With members of the Legal Impact Network, the Shriver Center has filed an amicus brief opposing a new USDA rule that would jeopardize the SNAP eligibility of nearly 700,000 individuals.
July 31, 2020
Everyone should have access to enough food to live a healthy life. The Supplemental Nutrition Assistance Program (SNAP, formerly known as food stamps) provides essential support to more than 15 million families across the country facing hunger, in particular because of its ability to grow and contract with economic conditions. But a new USDA rule that would impose burdensome work requirements threatens access to these important benefits for thousands of people.
The Shriver Center, in concert with over a dozen members of the Legal Impact Network, have filed an amicus brief in the federal district court for the District of Columbia opposing implementation of the rule, which would jeopardize the SNAP eligibility of nearly 700,000 individuals.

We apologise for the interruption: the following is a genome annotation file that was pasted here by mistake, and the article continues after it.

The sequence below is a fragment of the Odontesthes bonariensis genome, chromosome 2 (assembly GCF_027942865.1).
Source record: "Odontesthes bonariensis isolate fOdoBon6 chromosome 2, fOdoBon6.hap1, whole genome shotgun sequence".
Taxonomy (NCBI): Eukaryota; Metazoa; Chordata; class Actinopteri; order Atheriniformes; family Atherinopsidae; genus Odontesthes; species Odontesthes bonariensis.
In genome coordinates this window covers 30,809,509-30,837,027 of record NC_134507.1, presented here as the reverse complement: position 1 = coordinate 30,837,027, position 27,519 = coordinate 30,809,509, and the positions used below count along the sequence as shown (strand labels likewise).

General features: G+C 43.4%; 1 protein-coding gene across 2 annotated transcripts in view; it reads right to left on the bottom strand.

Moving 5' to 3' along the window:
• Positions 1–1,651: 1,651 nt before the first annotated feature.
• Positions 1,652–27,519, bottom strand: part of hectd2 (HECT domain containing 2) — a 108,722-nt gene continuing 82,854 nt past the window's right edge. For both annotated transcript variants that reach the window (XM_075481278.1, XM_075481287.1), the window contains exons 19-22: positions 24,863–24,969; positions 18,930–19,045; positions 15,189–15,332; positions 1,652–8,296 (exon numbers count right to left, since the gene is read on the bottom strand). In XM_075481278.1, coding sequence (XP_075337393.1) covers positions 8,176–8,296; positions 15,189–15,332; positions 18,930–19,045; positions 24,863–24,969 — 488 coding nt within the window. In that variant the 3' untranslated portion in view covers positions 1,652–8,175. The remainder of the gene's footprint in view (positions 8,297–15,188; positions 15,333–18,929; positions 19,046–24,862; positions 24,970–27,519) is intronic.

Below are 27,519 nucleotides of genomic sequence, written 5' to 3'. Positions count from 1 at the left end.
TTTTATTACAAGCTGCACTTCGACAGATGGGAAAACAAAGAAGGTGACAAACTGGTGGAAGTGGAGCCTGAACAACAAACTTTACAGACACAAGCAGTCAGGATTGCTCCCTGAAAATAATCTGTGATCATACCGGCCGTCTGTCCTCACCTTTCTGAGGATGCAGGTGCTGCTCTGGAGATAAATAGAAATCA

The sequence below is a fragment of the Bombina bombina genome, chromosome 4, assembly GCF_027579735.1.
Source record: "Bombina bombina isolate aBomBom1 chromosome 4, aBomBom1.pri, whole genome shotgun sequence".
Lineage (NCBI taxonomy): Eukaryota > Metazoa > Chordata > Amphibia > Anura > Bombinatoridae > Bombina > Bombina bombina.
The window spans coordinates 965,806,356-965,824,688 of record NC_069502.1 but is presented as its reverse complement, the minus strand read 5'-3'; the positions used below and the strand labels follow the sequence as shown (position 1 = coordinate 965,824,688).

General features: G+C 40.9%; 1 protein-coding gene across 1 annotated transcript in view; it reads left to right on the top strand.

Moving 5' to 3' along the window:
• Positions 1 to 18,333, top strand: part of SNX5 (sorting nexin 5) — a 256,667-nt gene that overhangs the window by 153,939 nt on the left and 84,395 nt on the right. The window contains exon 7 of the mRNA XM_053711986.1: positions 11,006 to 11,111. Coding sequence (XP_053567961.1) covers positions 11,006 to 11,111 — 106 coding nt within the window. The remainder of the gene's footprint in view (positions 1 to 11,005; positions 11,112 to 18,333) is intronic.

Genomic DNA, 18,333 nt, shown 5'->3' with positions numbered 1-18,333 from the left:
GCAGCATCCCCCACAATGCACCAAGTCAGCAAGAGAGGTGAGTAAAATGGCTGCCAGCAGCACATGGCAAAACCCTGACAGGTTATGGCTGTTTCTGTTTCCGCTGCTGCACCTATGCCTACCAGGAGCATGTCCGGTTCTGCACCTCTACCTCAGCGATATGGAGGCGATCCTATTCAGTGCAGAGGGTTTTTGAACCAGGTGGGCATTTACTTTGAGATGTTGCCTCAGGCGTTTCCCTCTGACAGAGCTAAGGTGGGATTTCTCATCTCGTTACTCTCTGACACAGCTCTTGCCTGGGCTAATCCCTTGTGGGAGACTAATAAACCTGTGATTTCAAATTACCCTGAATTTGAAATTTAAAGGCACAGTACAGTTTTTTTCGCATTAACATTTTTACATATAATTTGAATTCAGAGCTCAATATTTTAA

The new rule makes it more difficult for states to obtain waivers of a requirement that able-bodied adults without dependents work a certain number of hours to remain eligible for benefits. Further, the waiver eligibility criteria embraced by the new rule masks the impact of a history of racism and residential segregation, greatly prejudicing people of color, particularly Black people. This overly burdensome requirement disadvantages a population that already experiences significant barriers to work and will result in hunger and disproportionate suffering for Black and Brown people.
Research shows that work requirements do not reduce poverty and are not an effective way to increase employment. Starving people does not help them find jobs, especially during a pandemic.
Read the amicus brief.
The brief was submitted by 14 members of the Legal Impact Network, a dynamic collaborative of advocacy organizations from across the country working with communities to end poverty and achieve racial justice at the federal, state, and local levels. Learn more about the Legal Impact Network.
Systemic inequities and the legacy of structural racism make it harder for low-income people and people of color to achieve financial stability.